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Database Search Strategies Module: Databases 101

 

What is a library database?

What is a database? Technically, a database is: 

"A structured set of data help in computer storage and typically accessed or manipulated by means of specialized software." Dictionary, O. E. "database, n.", Oxford University Press. All that is a fancy way of saying that databases are an online collection of information. In Smith Library, our databases hold articles, journals, magazines, ebooks, and more! 

You might be wondering, why not Google? Can't I just Google this information? Watch the short video below to see why Google is not always the best option. 

 

You are probably used to using Google to find information, but did you know there are over 200 different databases you can access through the library website which produce more credible, scholarly, and often full-text sources? We call them library databases

Google Scholar is an example of a library database because it searches a different set of sources from "regular" Google and it links into HPU library-owned resources.

The search box on the library homepage is a database of library-owned books and other items. This is why we call it the library catalog. Simple and broad search terms are best for finding books and eBooks in the library catalog. You can also find some articles there.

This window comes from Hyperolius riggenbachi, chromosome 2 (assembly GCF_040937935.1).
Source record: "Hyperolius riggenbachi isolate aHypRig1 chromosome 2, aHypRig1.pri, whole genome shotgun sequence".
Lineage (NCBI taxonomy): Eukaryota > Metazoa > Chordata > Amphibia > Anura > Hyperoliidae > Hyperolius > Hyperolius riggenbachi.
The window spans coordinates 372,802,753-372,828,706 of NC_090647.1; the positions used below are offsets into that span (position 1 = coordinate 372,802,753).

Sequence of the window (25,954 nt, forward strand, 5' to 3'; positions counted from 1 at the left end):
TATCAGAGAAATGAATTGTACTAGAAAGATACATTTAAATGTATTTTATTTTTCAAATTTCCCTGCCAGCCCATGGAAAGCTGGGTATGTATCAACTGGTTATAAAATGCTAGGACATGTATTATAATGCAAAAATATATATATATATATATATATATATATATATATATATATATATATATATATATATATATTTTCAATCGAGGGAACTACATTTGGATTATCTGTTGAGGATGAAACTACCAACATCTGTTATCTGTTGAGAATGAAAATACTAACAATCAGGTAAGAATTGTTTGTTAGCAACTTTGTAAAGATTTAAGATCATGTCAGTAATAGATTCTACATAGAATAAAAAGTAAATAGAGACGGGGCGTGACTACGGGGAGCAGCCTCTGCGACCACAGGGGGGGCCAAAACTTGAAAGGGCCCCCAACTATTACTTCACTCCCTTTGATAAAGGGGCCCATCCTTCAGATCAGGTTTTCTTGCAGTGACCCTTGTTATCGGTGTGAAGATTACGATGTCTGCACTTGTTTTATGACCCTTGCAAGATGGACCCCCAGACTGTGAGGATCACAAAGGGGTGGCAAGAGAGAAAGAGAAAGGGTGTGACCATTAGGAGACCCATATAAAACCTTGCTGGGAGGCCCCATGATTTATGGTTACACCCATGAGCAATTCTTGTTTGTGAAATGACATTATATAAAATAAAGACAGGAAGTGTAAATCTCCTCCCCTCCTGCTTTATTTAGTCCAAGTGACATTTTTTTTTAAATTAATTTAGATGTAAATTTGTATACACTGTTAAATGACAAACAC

Among the library's 220+ other databases are JSTOR, ProQuest Central, EBSCOHost, LexisNexis, etc.

 

Selecting a Database: General or Subject-Specific?

Below the library catalog search box are some of the more popular databases. If you are feeling overwhelmed, a good general place to start is ProQuest Central. This is a traditional library database which includes an enormous collection of scholarly articles, popular news and magazine articles, dissertations, etc. across many disciplines. You will almost certainly find something you can use here, but make sure you know how to search it! 

You can find the complete list of databases linked from the library homepage under "Databases A-Z." Which one you search for a research project will depend on your topic. As shown in the image to the right, you can narrow the databases by entering a subject area, then choose one and try out your topic. 

Whichever database you choose, practicing and memorizing the tips and tricks in this module will help you get the most out of your time spent searchingWhile you can find in-depth tutorials about searching just one database, this module will provide you with search strategies you can use among all library databases.

Don't just enter a keyword and go. First, think of how to build a search that will get you to the content you need. The next page of this module will show you an overview of searching tips.